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Marine and plant-based n-3 PUFA and atherosclerotic cardiovascular disease

Published online by Cambridge University Press:  15 April 2019

Christian S. Bork
Affiliation:
Department of Cardiology, Aalborg University Hospital, Aalborg, Denmark
Stine K. Venø
Affiliation:
Department of Cardiology, Aalborg University Hospital, Aalborg, Denmark
Anne N. Lasota
Affiliation:
Department of Vascular Surgery, Aalborg University Hospital, Aalborg, Denmark
Søren Lundbye-Christensen
Affiliation:
Department of Clinical Medicine, Aalborg University, Aalborg, Denmark Unit of Clinical Biostatistics, Aalborg University Hospital, Aalborg, Denmark
Erik B. Schmidt
Affiliation:
Department of Cardiology, Aalborg University Hospital, Aalborg, Denmark Department of Clinical Medicine, Aalborg University, Aalborg, Denmark
Corresponding
E-mail address:
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Abstract

n-3 PUFA may exert favourable effects on several processes that may inhibit the atherosclerotic process. However, the role of n-3 PUFA in lowering the risk of atherosclerotic CVD (ASCVD) has been fiercely debated. In the present paper, we summarise the main findings from previous follow-up studies of intake and studies using adipose tissue as an objective biomarker to investigate exposure to n-3 PUFA in relation to ASCVD risk and discuss some perspectives for further research. The majority of previous studies investigating intake of marine- and plant-based n-3 PUFA have focused on CHD while other ASCVD such as ischaemic stroke and peripheral artery disease have been less studied. However, recent data from Danish Diet, Cancer and Health cohort suggest that marine n-3 PUFA may be inversely associated with risk of myocardial infarction, ischaemic stroke and peripheral arterial disease caused by atherosclerosis. The effect of the plant-derived n-3 PUFA α-linolenic acid on ASCVD is less clear and several gaps in the literature remain to be explored.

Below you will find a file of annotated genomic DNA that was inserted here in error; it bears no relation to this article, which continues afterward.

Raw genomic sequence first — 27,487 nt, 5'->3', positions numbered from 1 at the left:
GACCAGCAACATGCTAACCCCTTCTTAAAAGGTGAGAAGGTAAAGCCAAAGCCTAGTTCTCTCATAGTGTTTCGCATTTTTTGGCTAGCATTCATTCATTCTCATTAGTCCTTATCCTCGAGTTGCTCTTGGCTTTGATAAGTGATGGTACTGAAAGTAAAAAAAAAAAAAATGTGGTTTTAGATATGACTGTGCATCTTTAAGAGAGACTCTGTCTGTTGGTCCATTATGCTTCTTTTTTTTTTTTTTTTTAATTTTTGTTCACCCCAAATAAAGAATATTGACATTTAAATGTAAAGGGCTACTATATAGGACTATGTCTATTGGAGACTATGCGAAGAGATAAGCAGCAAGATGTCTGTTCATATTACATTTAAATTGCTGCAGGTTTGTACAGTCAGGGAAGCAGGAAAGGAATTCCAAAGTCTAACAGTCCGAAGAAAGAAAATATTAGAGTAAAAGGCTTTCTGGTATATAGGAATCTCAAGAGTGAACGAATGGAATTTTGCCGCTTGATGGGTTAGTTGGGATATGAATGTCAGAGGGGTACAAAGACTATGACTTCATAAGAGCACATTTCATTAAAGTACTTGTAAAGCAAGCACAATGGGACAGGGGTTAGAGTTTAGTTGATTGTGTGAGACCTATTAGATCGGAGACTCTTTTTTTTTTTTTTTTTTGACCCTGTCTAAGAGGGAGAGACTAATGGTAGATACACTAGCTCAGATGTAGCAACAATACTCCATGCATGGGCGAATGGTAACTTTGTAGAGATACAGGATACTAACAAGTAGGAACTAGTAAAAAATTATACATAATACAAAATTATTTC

Type
Conference on ‘Optimal diet and lifestyle strategies for the management of cardio-metabolic risk’
Copyright
Copyright © The Authors 2019

Atherosclerosis is the underlying disease process that may result in atherosclerotic CVD (ASCVD) including myocardial infarction, ischaemic stroke and peripheral arterial disease (PAD).

n-3 PUFA are organic acids that contain more than one double bond in the aliphatic chain(Reference De Caterina1). n-3 PUFA can be divided into the short-chain n-3 PUFA, α-linolenic acid (ALA, 18:3n-3) and the longer-chain (LC) n-3 PUFA EPA (20:5n-3), docosapentaenoic acid (DPA, 22:5n-3) and DHA (22:6n-3)(Reference Calder2).